Bitget suspended in Singapore for refusing to remove BTS-themed coin

Singaporean regulators have suspended crypto exchange Bitget after it promoted a cryptocurrency to K-pop fans using unlicensed images of South Korean boyband BTS, reports the Financial Times.

Bitget held the same exemption from the Money Authority of Singapore (MAS) that allows Binance and Coinbase to service institutional clients.

It removed its endorsement of Bitget in July. However, the exchange continued to offer its services there (including the sale of Army Coin) into November.

Bitget, a Juventus shirt sponsor, continues to operate in many other territories including the US, Europe, and Canada.

An Army Coin ad from October (via FT).

Army Coin — named after the 40 million-strong group of BTS fans — purported to offer financial freedom for the band’s supporters when it listed on Bitget on October 27.

According to a Bitget Facebook advert, Army Coin promised to “take care of BTS members for life, so they do not have to worry about surviving.”

Instead, the unknown creators of the crypto appeared to be leveraging the band’s star power to flog their crypto.

The band was recently revealed as the most-streamed act in Singapore, according to annual tallies from streaming service Spotify.

BTS management warn fans

Despite the lofty claims, the project had no official links to the band. BTS’ management Big Hit Music threatened the exchange with legal action shortly after Army Coin launched.

The management group issued a statement insisting there was “no connection” between BTS and Army Coin.

“We are currently reviewing legal violations, including the infringing of an artist’s portrait right, without consulting with the company, and we will take all legal action against infringements and violations.”

“Currently, it has been confirmed that the coin is recruiting traders by spreading false information that the coin is ‘made for BTS’ and ‘exists to maximalize BTS profits.'” (Our emphasis). 

“If you have suffered financial damage, please report it immediately to an investigation agency or reporting agency, such as the nearest police station.”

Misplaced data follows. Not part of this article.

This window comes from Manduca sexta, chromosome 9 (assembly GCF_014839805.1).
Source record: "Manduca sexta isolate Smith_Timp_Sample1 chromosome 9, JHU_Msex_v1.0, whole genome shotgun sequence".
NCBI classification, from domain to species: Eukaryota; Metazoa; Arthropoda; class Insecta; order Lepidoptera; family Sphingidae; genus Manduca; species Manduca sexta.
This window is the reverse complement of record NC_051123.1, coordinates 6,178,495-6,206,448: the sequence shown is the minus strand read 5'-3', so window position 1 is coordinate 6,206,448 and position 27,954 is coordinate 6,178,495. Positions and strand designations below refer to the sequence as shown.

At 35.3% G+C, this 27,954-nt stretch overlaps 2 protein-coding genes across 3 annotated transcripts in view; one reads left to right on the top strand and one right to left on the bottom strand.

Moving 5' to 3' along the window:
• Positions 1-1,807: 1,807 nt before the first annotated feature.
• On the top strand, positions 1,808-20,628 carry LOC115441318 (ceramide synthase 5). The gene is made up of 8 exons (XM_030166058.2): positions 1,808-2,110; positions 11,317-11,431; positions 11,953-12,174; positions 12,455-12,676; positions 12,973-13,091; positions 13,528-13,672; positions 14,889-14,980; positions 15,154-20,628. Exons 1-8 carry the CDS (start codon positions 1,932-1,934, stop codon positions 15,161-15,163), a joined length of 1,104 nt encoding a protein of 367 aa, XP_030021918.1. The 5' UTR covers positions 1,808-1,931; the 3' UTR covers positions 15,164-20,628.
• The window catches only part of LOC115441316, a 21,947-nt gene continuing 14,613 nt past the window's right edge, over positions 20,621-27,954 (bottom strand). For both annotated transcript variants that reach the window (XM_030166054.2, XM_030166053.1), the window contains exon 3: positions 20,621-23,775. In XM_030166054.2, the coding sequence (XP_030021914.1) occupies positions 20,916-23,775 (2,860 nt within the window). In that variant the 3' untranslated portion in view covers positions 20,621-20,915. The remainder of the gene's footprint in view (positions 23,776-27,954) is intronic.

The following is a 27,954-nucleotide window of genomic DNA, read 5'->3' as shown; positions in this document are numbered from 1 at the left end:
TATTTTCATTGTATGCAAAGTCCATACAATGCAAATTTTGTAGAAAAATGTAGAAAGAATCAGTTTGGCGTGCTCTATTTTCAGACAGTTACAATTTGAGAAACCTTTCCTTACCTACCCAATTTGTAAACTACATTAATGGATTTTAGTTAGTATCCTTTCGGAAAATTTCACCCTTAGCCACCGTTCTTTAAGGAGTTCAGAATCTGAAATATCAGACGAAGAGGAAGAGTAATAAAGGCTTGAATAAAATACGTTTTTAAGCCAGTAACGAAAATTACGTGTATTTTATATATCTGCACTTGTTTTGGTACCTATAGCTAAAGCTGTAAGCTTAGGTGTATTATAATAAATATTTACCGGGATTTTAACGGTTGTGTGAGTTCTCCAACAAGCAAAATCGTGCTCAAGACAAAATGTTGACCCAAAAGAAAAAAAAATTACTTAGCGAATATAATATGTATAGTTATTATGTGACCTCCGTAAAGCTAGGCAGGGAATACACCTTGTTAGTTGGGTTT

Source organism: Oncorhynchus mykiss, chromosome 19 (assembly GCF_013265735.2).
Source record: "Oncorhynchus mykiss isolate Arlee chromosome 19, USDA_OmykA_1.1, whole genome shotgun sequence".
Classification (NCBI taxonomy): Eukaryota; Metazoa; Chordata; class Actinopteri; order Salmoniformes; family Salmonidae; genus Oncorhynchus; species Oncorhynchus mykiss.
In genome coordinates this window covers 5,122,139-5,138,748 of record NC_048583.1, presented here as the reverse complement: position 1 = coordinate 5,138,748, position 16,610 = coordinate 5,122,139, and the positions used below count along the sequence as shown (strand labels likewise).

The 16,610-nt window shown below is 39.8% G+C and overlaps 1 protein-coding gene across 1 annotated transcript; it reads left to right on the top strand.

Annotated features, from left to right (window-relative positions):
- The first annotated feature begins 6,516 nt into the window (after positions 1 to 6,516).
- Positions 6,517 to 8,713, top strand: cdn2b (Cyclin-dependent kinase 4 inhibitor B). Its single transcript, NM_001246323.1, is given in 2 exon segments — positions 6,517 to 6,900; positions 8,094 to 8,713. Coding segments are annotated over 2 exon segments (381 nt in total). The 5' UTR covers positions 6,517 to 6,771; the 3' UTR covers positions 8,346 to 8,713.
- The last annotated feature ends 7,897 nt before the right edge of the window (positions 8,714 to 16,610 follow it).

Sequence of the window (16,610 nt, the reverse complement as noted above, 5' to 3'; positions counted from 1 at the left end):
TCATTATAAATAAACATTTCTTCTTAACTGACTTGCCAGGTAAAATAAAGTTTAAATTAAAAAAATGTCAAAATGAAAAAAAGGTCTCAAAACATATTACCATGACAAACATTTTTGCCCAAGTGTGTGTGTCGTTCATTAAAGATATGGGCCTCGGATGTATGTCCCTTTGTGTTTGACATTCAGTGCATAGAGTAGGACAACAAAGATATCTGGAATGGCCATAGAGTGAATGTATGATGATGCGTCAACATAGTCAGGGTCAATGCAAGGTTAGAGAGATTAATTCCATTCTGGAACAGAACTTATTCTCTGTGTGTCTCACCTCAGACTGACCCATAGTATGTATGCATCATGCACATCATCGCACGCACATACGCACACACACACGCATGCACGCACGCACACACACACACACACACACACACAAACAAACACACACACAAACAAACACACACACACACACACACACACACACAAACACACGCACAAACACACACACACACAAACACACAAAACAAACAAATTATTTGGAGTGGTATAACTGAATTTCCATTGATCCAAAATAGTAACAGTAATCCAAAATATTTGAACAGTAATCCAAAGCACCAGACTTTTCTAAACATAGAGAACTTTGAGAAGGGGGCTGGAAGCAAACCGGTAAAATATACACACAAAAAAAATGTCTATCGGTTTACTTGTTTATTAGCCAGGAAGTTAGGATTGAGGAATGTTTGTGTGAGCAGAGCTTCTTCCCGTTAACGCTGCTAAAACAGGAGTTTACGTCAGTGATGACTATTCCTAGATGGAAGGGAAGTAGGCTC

BTS recently announced a hiatus after the end of their current tour.

Despite falling out of favor with MAS, users in Singapore could still access Bitget services in late November.

The exchange also falsely claimed it was approved by the regulator.

In response to BTS’ management, Bitget refused to remove Army Coin. The exchange said that as it wasn’t the creator of the crypto it wouldn’t be taking any responsibility.

“We will keep a close eye on the events related to Army Coin,” Bitget said (via Straits Times).

Army Coin reportedly experienced a 5,000% jump in price following its listing on Bitget. It has continued to be just as volatile.

According to FT analysis, Army Coin’s price moved between $1,000 and $78,000 in just a matter of minutes.

It has since been listed on Coin Tiger, a crypto exchange that also caters to the Singaporean market.

Singapore loves crypto

Singapore has traditionally been fairly crypto-friendly. A survey earlier this year revealed that out of 1,000 Singaporeans, 43% held crypto and 46% were planning to purchase some in the next year.

The sample size is far too small, but it’s worth noting the comparison with similar studies elsewhere.

In the US, 6% of people said they own crypto and 7% reported the same in China.

The city-state’s pro-crypto attitude has proved attractive to crypto businesses. Crypto exchanges Bybit and KuCoin have headquarters there and Binance maintains a presence on the island.

Last month Huobi closed the accounts of traders based in Singapore ahead of a new exchange established within the country and regulated by MAS.

[Read more: Singapore survey shows 75% of crypto investors boosted their wealth]

“With crypto-based activities, it is basically an investment in a prospective future, the shape of which is not clear at this point,” said Ravi Menon, managing director of MAS.

“But to not get into this game I think risks Singapore being left behind. Getting early into that game means we can have a head start, and better understand its potential benefits as well as its risks,” he said (via Bloomberg).

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